Despite the similarities between Stendhal's novel and the film, Before the Revolution owes much more to Bertolucci's own life than to any work of fiction, cinematic or literary. If all Bertolucci's films, even The Last Emperor (1987), are uncommonly personal, his early films were intensely so. They were made, after all, when the European trend towards personalised cinema was at its most pronounced. This was a period when that trend fed, and was fed by the theories of authorship formulated by the critics of Cahiers du cinéma, a magazine that Bertolucci read from boyhood on. In addition, as Bertolucci absorbed and re-presented those cinephile influences his fraught inner life was, as I hope to show, shaping his cultural allegiances. It seems to me, then, that, wary though we should be of reductive readings that equate artists with their art, scrutiny of biographical detail is particularly useful in Bertolucci's case and can shed considerable light on Before the Revolution. Bertolucci's early films can usefully be read in Freudian terms but they are also bound up in politics. So, while focusing on the personal, we should keep a close eye on the political.

In the film's scintillating closing set pieces, the Communist Festival of Unity is contrasted with a Gala evening at an Opera House to emphasise inequality and Fabrizio's defeatist withdrawal from the cause. His politics are always merely theoretical and he must "speak like a book in order to sound convincing." He admits to Cesare that ideology is just a holiday for him. Fabrizio's political immaturity and indecision are Bertolucci's; neither character nor director has made politics his own and neither has quite found his own voice. When Bertolucci made Before the Revolution, under the intoxicated influence of Pasolini and Godard, he was still unsteady on his directorial and political feet. Fabrizio speaks for Bertolucci when he says, just before his capitulation: "I thought I was living the revolution, instead I lived the years before the revolution, because for my sort it's always before the revolution." Bertolucci has spoken eloquently about the difficulties faced by bourgeois Marxists; aghast at injustice, romantically attracted to the idea of emancipatory struggle, but firmly rooted in the wrong camp. Of course many millions would welcome the chance to choose between inherited wealth and rebellion. Bertolucci's circumscribed framing of revolutionary possibilities calls to mind the Arab proverb, "If the turbans complain of a slight wind, what must be the condition of the nether garments."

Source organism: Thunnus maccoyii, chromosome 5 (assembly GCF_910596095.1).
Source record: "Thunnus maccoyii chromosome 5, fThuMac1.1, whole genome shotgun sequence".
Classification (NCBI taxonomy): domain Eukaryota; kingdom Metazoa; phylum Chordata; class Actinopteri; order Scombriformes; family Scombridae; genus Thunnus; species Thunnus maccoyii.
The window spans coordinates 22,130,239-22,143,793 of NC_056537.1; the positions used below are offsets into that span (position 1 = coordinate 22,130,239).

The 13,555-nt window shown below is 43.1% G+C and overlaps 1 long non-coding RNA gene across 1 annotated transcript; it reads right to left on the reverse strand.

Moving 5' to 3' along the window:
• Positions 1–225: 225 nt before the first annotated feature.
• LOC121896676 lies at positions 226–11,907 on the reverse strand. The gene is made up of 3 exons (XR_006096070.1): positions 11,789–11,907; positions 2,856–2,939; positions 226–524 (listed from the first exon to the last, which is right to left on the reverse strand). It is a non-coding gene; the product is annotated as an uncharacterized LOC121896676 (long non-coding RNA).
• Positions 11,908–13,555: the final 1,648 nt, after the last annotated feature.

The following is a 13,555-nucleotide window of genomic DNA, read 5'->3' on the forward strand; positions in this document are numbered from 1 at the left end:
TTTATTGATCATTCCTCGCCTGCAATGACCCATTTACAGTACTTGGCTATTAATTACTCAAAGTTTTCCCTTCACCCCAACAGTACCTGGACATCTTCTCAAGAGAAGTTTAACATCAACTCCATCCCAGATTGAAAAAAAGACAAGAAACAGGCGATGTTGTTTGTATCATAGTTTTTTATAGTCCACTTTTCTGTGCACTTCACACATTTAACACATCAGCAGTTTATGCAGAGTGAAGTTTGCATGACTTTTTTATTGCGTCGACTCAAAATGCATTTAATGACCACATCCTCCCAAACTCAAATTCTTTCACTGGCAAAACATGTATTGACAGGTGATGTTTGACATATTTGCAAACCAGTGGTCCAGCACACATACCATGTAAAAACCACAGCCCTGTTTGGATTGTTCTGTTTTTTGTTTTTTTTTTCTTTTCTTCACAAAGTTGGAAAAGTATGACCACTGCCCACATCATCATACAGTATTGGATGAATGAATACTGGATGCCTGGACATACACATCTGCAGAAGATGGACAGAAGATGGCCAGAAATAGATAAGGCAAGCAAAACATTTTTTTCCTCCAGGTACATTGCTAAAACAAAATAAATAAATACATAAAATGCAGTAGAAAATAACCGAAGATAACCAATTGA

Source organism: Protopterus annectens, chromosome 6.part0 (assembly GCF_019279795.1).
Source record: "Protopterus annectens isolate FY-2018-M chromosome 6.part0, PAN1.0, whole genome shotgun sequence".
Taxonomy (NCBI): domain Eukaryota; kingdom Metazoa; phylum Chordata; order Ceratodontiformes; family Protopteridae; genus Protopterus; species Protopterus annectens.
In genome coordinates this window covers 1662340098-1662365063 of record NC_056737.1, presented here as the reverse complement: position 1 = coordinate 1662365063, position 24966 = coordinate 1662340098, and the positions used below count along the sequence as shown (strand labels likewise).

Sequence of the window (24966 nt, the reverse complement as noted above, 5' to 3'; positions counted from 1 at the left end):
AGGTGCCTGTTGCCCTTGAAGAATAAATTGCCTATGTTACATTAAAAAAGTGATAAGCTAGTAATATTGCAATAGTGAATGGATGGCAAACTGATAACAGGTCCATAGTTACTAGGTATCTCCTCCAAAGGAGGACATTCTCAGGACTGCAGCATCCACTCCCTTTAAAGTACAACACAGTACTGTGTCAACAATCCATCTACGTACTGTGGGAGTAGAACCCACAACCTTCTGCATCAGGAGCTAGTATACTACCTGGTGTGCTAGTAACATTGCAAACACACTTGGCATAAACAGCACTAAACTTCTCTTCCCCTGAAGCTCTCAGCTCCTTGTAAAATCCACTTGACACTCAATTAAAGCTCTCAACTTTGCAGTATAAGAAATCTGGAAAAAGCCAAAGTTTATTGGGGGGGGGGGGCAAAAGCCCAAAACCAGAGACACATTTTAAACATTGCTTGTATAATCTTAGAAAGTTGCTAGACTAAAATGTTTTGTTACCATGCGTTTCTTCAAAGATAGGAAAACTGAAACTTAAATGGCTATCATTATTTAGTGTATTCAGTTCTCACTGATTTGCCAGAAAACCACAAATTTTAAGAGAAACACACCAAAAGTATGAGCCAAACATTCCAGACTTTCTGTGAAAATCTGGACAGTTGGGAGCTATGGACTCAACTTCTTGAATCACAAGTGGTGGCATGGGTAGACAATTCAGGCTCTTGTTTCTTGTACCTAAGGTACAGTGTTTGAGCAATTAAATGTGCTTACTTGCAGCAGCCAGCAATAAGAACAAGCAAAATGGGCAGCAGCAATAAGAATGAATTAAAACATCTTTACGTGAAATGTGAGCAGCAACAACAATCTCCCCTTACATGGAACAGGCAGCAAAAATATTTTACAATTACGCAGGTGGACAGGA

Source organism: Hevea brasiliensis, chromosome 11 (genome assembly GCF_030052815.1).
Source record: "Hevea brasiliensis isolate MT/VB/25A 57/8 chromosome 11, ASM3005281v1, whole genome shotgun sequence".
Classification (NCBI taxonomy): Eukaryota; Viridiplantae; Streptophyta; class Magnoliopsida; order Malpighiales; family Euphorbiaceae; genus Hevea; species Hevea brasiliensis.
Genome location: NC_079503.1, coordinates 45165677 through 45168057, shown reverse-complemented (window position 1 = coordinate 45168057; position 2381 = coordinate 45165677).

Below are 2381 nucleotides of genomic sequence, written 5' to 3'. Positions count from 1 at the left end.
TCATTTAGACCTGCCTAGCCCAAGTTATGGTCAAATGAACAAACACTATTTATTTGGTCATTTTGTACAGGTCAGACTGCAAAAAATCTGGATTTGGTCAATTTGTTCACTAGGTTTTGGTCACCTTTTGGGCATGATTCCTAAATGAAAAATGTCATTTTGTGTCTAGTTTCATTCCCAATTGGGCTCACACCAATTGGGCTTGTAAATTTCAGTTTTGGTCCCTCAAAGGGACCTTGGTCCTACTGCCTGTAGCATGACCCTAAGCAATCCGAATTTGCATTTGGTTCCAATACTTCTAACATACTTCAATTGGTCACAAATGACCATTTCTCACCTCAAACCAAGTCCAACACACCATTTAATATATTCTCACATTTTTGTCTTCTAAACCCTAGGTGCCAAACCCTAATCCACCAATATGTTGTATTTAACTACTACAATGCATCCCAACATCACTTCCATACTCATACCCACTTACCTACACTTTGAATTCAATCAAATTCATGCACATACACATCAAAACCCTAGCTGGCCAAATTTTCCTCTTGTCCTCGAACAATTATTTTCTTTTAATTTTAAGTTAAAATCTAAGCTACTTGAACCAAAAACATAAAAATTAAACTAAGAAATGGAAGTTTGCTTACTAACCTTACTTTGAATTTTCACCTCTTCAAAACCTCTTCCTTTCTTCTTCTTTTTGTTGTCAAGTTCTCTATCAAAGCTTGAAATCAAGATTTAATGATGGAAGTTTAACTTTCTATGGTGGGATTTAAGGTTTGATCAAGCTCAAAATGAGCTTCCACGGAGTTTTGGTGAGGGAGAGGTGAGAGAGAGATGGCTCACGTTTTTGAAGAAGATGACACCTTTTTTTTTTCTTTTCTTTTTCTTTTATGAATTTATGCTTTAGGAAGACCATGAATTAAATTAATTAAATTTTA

Before the Tunisian and Egyptian Days of Rage in January this year, few would have predicted the revolution that was to sweep the Arab world, a revolution against what the Algerians call hogra, "contempt." The Arab proverb above, often quoted when the citizens of Cairo rise against oppression to remind us that the peasants always have greater cause for complaint, has another relevance to Bertolucci. His politics and his poetry were both heavily influenced by peasant Communists during his boyhood in the Emilia Romagna countryside, where Antonioni was also raised. Whether or not Antonioni's documentary Gento del Po/People of the Po Valley (1947) influenced Bertolucci, he certainly drew on his childhood experiences of peasant life for his anti-Fascist epic 1900. His first-hand knowledge of the political struggles of Italian peasants shaped his politics. I believe it gave Bertolucci the kind of patience John Berger discerned in Antonio Gramsci, onetime leader of the PCI. Berger says of Gramsci: "He never forgot the background of an unfolding drama whose span covers incalculable ages. It was perhaps this which prevented Gramsci becoming, like many other revolutionaries, a millennialist. He believed in hope rather than promises and hope is a long affair." Much the same can be said of Bertolucci. Here, for once, he parts company with Fabrizio, who petulantly disavows politics, disgusted by embourgoisement and unwilling to wait for the 'great day' of revolution. Bertolucci, meanwhile, still insists that ALL films are political and he remains an articulate critic of Berlusconi. At Cannes he dedicated his honorary Palm D'Or to Woody Allen and Bobby De Niro, both of whom were present at the opening ceremony, but also to "all those Italians who have had the strength and energy to struggle, criticise and remain indignant."